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‘Where the Green Ants Dream’ Review: Too Many Silly Questions

‘Where the Green Ants Dream’ Review: Too Many Silly Questions

Before watching Where the Green Ants Dream, my only exposure to Werner Herzog had been through the tributes paid to him by the characters of the offbeat coming-of-age film, Me and Earl and the Dying Girl (a heartwarming and uncommonly well-directed teen flick). Despite reading the synopsis of the movie, I didn’t know what to expect. All I’d heard outside that one film was that he was a “strange” director – but strange how? Did he make films concerning the other-worldly like the stories of Lovecraft? Was he neurotic in his directing tendencies like Kubrick? Was he always climbing to higher and higher levels of ridiculous artistic devotion in the pursuit of fictional validation such as “real cinematic authenticity?” Or did he just make some weird movies?

In all honesty, watching one film in a library as extensive and varied as Herzog’s won’t answer that question. Where the Green Ants Dream is a 1984 film partly based on a famous land-rights case in Australia involving the aborigines and an Australian mining company. Herzog’s first film in English, Where the Green Ants Dream is a mix of fact and fiction, though heavily based on the landmark case, many of the myths and native traditions are Herzog’s creations. In the film, the Ayers Mining Company comes into conflict with a local aboriginal tribe when they attempt to mine a plot of land searching for uranium. The Aboriginals protest the company and prevent them from surveying the underground with their explosives by interrupting their tests and standing in front of the heavy machinery. The Aborigines claim that they must not disturb the green ants who dream beneath the earth; if they’re woken from their slumber, all the universe will suffer their wrath. After unsuccessful attempts to solve the dispute via monetary compensation, the conflict reaches the Supreme Court and becomes more than just a land-rights case; it becomes a battle of ideas. Of fundamental beliefs, of theology, of conflict in all forms.

Where the Green Ants Dream is certainly not Herzog’s most notable work, nor is it popular in the faintest regard. Despite being his debut English film, this movie is quite an unremarkable entry into his filmography. To me, however – and to all those who’ve had a first Herzogian experience – this film was like anything I’d ever seen. Would I recommend it? No, it’s not an easily digestible film, and it certainly isn’t meant to be a purely enjoyable experience. Herzog, I believe, is in every sense of the word, an artist. He seeks to communicate his ideas and questions through his medium. Herzog has said that he thinks in images, not ideas; if he can find the correct images to convey his thoughts, he’s not concerned about its message.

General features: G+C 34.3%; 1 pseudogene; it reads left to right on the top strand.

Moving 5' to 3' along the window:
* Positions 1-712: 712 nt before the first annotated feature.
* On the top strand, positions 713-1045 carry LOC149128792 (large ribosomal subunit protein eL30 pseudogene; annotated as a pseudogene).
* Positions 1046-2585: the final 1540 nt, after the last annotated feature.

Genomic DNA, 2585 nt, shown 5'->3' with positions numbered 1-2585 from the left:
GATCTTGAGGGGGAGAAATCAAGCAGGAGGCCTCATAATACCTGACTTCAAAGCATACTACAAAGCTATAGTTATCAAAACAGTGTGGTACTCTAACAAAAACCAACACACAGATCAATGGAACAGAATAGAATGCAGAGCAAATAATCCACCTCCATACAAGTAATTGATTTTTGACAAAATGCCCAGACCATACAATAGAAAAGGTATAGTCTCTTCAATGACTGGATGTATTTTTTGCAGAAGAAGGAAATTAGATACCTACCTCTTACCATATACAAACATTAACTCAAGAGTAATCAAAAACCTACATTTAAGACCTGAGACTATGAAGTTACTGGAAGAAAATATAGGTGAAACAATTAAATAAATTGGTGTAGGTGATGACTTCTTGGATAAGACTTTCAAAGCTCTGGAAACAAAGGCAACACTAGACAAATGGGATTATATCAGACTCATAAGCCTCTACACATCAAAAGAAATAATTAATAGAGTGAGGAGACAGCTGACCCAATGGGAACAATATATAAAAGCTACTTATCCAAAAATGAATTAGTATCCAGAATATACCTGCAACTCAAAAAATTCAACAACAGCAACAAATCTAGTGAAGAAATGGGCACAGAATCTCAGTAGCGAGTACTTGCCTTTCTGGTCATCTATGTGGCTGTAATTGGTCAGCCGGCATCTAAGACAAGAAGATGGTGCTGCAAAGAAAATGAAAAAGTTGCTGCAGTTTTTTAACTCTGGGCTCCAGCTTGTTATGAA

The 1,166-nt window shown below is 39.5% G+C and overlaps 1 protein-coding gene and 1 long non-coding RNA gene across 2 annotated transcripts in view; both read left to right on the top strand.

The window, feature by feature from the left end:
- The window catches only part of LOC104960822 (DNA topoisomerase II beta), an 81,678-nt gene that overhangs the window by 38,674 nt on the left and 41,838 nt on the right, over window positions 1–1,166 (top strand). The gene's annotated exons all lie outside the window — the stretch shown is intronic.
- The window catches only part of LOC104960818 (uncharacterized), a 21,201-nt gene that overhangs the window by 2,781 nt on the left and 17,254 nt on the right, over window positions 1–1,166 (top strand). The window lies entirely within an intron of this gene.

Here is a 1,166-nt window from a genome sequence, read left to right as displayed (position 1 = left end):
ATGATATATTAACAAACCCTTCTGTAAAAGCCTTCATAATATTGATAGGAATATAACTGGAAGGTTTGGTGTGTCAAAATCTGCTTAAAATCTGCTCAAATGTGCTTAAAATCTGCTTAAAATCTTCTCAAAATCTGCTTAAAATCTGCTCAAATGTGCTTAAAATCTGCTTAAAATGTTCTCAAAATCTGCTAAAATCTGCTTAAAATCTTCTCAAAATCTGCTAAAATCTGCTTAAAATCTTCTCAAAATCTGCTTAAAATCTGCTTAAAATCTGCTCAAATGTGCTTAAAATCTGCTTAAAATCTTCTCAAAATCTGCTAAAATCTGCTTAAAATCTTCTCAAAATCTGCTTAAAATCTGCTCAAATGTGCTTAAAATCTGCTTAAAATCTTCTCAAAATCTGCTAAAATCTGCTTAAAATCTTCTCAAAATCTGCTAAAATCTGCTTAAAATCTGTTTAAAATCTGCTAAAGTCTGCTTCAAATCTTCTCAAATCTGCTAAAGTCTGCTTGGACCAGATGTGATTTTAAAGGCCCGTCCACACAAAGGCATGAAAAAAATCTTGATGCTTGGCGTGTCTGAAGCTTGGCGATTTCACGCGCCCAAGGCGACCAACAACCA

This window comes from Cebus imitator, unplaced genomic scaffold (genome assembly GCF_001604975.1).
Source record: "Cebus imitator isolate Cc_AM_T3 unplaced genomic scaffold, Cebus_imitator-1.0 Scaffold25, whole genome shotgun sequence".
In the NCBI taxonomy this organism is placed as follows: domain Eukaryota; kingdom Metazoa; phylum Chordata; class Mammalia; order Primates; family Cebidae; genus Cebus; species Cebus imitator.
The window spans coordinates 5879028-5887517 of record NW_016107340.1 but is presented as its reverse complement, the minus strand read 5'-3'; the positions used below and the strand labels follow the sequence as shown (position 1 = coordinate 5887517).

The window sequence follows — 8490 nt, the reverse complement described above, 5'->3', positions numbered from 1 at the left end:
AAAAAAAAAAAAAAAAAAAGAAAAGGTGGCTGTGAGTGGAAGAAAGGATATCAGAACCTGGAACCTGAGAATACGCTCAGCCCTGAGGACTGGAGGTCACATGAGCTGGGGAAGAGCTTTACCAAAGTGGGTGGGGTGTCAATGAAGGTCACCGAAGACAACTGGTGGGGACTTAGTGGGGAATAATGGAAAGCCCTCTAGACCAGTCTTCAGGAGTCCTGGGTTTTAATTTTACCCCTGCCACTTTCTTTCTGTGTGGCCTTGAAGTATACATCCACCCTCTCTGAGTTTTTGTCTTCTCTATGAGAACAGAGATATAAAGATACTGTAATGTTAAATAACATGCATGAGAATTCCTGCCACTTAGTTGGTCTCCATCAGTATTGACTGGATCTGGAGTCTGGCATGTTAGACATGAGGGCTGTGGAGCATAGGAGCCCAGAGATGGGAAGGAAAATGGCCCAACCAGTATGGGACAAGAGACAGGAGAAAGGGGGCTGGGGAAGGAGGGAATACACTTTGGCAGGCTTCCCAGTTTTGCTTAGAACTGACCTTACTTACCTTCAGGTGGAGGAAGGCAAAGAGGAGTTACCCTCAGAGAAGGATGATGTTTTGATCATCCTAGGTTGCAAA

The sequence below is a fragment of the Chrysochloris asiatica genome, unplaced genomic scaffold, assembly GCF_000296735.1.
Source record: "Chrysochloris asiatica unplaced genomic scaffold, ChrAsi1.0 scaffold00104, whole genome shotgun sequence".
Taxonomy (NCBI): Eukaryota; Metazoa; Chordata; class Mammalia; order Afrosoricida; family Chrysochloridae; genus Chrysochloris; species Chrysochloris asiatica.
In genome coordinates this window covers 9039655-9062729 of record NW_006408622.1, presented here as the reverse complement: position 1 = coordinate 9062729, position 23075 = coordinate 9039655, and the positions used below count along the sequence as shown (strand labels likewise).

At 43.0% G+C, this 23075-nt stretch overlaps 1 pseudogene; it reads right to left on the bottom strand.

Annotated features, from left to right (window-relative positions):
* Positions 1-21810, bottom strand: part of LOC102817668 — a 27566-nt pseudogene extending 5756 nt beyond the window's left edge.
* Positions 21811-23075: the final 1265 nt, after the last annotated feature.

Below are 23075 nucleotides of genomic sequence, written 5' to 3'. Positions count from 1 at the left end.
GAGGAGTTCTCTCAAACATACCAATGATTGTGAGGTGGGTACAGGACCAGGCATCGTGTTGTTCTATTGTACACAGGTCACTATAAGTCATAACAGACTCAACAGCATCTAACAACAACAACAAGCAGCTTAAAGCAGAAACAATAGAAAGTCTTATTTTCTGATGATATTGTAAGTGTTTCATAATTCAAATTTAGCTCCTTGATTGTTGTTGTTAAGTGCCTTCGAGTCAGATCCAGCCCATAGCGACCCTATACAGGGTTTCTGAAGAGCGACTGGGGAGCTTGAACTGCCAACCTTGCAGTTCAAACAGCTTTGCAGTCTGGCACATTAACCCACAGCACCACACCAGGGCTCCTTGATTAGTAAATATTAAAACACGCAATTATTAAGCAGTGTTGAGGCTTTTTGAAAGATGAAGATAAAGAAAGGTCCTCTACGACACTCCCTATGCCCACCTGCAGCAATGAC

Disregarding the fundamental concept that cinema in its most basic manifestation is a visual experience, it can be said that this film is intensely pictorial. It’s a collection of images more than a linear and traditional narrative. Sure, there are heated discussions touching on various themes and oral motifs such as the green ants. But in its entirety, Herzog asks his audience to see rather than hear, be internally motivated as opposed to being compelled by the film, to question rather than be answered. We see the Aboriginals dance in front of the bulldozers, we see them stand resolute and affirmed in their beliefs, we see a lonely old woman wait patiently and concernedly for her dog lost down the mine shafts. We see any number of images in those 100 minutes, and we see the majority of them on our own. Unaided by Herzog or his direction, uninterrupted by the voices of the characters and unimpeded by some moral message the writers would like us to believe. We are left utterly and truly alone in the cinematic cosmos of this film, asking so very familiarly, why we are here and what this all means.

Before reading the statement above I’d been pondering what was said by the film for days after watching it. Was Herzog indicting the state of Aboriginal affairs in Australia? Did he mean to reflect on the juvenile concept of the “ownership” of something as natural and fundamentally unconquerable as land? In this confusion I found exactly what Herzog stated so many years ago, the message of this film and all his others; the motivations that compelled him to make this movie in the first place, are of no concern to him and should not involve the audience either. This is not a high school English class where you get eight marks for finding the author’s message. At times, there simply isn’t a specific one – and in Herzog’s eyes, that’s exactly as it should be. 

Final Say: Skip It

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